This paper reports effects of concentration of milk, concentration of individual ingredients of detergents, and temperature on transmittance of light at 527 nm through solutions of milk, water, and individual detergent ingredients. Milk in soft water caused the major portion of the variation, more than 99% of the total sum of squares, for each ingredient except sodium hydroxide and wetting agent. Milk contributed 95.7 and 17.9% to the sums of squares for the sodium hydroxide and wetting agent, respectively. Concentration of detergent ingredient and temperature were of practical significance only with wetting agent. Effects of milk on transmittance were significantly different among milk concentrations for all detergent ingredients, except trisodium phosphate in hard water at the lowest concentrations of milk.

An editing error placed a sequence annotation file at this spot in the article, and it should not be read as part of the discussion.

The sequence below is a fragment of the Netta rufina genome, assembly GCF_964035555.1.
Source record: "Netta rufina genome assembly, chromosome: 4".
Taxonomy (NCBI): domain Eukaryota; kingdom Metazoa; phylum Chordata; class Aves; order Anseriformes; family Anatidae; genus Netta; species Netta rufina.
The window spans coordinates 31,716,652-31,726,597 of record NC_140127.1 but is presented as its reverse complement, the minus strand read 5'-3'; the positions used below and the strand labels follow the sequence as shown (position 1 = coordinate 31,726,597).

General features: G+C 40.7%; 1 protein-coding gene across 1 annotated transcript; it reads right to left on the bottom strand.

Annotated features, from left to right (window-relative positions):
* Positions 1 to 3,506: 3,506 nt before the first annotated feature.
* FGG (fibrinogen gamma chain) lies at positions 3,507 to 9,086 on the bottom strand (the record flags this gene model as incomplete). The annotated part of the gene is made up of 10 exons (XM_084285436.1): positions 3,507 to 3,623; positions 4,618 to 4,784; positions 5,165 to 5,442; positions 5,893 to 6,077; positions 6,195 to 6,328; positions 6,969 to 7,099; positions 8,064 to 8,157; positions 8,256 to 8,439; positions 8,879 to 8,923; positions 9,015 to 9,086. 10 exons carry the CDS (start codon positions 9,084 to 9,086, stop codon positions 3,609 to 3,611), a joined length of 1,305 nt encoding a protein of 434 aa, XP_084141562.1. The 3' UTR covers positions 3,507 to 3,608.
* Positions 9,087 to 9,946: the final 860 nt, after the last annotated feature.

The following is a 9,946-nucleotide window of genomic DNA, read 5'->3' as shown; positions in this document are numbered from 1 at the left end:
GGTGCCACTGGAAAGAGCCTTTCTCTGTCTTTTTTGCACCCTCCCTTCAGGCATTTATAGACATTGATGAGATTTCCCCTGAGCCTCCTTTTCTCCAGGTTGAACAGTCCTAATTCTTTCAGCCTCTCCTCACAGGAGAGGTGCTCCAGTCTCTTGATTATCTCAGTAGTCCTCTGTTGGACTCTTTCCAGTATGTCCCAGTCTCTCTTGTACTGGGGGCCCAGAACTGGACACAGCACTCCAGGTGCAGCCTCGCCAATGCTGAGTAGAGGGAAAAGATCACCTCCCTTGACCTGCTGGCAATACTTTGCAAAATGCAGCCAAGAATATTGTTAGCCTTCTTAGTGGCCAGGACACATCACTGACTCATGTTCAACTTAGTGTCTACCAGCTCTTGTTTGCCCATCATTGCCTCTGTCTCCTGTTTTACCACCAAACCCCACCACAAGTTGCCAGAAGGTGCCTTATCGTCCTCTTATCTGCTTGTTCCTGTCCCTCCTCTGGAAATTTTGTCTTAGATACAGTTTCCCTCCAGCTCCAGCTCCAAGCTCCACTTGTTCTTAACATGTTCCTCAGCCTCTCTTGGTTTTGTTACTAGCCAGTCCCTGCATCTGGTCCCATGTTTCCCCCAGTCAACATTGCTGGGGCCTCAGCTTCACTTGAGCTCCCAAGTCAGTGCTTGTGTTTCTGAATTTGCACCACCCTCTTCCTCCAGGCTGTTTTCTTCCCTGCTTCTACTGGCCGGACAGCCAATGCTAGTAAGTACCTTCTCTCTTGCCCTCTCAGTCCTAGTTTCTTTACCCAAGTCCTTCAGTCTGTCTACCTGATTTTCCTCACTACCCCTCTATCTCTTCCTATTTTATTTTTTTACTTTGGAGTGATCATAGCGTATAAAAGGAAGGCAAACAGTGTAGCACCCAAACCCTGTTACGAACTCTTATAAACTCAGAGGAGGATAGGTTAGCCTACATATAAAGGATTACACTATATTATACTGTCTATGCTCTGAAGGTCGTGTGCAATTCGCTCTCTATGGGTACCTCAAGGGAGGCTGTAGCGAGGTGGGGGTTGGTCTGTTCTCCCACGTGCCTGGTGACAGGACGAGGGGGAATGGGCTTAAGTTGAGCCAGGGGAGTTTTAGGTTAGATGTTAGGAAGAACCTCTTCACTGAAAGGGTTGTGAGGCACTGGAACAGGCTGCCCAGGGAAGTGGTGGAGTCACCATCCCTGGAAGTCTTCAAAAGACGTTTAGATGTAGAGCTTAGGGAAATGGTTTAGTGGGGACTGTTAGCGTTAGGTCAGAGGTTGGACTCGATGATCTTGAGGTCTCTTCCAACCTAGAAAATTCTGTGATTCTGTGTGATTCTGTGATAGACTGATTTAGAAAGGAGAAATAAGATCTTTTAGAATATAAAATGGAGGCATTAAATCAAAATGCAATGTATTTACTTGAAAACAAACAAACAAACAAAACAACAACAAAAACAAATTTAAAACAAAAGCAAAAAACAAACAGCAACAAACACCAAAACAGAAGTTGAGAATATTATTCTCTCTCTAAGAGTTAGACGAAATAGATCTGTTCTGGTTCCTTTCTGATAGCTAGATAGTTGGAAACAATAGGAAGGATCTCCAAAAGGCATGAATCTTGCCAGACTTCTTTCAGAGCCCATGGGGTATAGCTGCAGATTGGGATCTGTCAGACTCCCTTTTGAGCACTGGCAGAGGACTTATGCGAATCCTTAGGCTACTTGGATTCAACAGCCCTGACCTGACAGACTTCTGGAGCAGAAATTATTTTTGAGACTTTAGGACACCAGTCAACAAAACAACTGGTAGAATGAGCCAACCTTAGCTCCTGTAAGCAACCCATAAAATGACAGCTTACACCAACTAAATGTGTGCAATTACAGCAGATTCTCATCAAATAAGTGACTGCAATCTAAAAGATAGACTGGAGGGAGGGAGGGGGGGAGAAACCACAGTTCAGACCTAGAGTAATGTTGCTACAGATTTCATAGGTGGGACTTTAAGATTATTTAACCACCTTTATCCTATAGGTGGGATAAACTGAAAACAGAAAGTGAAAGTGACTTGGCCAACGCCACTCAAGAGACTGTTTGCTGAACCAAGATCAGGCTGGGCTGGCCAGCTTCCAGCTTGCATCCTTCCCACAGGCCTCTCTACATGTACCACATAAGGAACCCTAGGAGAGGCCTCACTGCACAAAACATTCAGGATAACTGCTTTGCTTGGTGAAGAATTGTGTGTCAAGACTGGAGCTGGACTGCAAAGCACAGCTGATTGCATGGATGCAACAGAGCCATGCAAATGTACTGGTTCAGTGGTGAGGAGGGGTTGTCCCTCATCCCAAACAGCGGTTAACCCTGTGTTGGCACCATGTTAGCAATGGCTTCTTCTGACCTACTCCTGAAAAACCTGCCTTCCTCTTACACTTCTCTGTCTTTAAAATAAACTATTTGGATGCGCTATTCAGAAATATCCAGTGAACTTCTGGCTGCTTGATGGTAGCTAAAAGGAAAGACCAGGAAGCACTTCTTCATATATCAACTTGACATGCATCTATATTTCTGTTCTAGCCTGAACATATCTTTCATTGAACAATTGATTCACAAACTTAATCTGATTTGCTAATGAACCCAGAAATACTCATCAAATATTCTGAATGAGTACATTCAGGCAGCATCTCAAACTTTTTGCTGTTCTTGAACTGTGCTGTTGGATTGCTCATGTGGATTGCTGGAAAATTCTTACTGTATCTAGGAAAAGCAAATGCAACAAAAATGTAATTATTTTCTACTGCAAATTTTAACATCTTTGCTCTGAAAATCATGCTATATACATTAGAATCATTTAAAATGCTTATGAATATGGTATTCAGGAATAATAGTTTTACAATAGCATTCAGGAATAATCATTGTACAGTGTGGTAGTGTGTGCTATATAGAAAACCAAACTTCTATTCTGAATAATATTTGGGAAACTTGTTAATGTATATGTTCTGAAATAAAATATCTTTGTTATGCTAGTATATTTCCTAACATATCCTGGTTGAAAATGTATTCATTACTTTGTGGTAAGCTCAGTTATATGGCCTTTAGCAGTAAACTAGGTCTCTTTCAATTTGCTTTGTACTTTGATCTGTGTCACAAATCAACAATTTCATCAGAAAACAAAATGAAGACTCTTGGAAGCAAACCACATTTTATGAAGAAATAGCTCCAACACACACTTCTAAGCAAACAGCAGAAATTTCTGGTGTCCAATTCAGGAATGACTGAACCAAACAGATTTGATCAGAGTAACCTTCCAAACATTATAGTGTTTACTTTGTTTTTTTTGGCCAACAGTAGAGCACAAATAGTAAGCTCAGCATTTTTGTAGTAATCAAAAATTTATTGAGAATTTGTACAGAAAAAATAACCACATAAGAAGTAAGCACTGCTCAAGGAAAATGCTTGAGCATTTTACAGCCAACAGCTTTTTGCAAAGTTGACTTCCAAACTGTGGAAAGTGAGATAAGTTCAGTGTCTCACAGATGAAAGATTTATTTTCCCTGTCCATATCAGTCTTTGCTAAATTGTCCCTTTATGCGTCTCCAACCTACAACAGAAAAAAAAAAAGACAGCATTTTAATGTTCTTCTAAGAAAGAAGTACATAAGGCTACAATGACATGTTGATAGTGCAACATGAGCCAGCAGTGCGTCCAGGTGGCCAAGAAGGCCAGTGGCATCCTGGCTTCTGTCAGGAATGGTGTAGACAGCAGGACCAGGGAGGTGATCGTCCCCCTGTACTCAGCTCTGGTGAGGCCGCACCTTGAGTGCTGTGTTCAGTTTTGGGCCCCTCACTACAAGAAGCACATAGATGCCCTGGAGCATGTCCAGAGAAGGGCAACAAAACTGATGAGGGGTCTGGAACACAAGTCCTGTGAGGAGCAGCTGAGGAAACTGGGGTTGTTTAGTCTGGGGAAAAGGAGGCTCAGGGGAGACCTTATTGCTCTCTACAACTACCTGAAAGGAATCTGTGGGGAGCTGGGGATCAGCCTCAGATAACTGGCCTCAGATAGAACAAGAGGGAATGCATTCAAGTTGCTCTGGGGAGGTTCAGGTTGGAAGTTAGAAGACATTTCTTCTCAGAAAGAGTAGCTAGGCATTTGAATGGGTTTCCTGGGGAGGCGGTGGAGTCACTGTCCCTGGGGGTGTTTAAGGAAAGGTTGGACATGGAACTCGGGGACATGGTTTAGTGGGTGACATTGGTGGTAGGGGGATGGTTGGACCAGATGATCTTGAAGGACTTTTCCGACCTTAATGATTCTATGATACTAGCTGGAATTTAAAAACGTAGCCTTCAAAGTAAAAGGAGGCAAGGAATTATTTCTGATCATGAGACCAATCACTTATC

Although precipitates contributed to turbidity of solutions containing trisodium phosphate in hard water, milk was responsible for 95.9% of the variance in the sum of squares. Additionally, in hard water milk accounted for 98.9, 99.1 and 99.7% of the sums of squares in analyses of effects on turbidity of sodium tripolyphosphate, sodium hexametaphosphate, and tetrasodium pyrophosphate, respectively. Turbidity increased with time of holding some phosphate solutions, however, this did not appear to pose serious problems in measuring content of milk.
1Contribution from the University of Missouri Experiment Station. Journal Series No. 6924. Approved by the Director. Trade names and names of commercial companies are used in this publication solely to provide specific information. Mention of a trade name or manufacturer does not constitute a guarantee or warranty of the product by the U.S. Department of Agriculture or an endorsement by the Department over other products not mentioned.